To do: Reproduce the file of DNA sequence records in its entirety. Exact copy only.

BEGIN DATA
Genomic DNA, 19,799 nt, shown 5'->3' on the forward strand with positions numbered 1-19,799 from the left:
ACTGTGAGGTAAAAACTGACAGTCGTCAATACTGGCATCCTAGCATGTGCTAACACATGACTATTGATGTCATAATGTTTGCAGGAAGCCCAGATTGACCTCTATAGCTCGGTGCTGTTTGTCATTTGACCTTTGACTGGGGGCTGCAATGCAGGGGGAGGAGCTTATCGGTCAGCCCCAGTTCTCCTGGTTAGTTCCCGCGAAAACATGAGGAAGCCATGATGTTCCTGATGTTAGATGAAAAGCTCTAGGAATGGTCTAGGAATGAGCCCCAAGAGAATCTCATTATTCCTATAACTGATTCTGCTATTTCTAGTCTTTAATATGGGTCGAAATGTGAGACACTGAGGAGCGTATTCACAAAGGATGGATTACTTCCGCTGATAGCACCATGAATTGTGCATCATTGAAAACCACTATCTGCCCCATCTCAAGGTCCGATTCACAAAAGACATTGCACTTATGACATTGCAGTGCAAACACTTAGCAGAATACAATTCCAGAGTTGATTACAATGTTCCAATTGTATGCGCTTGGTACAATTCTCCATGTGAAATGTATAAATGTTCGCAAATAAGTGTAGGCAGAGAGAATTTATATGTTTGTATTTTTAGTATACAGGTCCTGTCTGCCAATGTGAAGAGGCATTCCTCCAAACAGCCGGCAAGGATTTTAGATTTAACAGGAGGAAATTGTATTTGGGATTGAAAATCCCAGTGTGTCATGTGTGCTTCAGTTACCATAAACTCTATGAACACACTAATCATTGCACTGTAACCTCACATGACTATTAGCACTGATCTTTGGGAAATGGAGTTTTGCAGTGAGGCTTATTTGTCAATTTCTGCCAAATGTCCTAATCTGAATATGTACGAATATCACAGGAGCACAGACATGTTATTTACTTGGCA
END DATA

Genomic DNA, 19,799 nt, shown 5'->3' on the forward strand with positions numbered 1-19,799 from the left:
ACTGTGAGGTAAAAACTGACAGTCGTCAATACTGGCATCCTAGCATGTGCTAACACATGACTATTGATGTCATAATGTTTGCAGGAAGCCCAGATTGACCTCTATAGCTCGGTGCTGTTTGTCATTTGACCTTTGACTGGGGGCTGCAATGCAGGGGGAGGAGCTTATCGGTCAGCCCCAGTTCTCCTGGTTAGTTCCCGCGAAAACATGAGGAAGCCATGATGTTCCTGATGTTAGATGAAAAGCTCTAGGAATGGTCTAGGAATGAGCCCCAAGAGAATCTCATTATTCCTATAACTGATTCTGCTATTTCTAGTCTTTAATATGGGTCGAAATGTGAGACACTGAGGAGCGTATTCACAAAGGATGGATTACTTCCGCTGATAGCACCATGAATTGTGCATCATTGAAAACCACTATCTGCCCCATCTCAAGGTCCGATTCACAAAAGACATTGCACTTATGACATTGCAGTGCAAACACTTAGCAGAATACAATTCCAGAGTTGATTACAATGTTCCAATTGTATGCGCTTGGTACAATTCTCCATGTGAAATGTATAAATGTTCGCAAATAAGTGTAGGCAGAGAGAATTTATATGTTTGTATTTTTAGTATACAGGTCCTGTCTGCCAATGTGAAGAGGCATTCCTCCAAACAGCCGGCAAGGATTTTAGATTTAACAGGAGGAAATTGTATTTGGGATTGAAAATCCCAGTGTGTCATGTGTGCTTCAGTTACCATAAACTCTATGAACACACTAATCATTGCACTGTAACCTCACATGACTATTAGCACTGATCTTTGGGAAATGGAGTTTTGCAGTGAGGCTTATTTGTCAATTTCTGCCAAATGTCCTAATCTGAATATGTACGAATATCACAGGAGCACAGACATGTTATTTACTTGGCA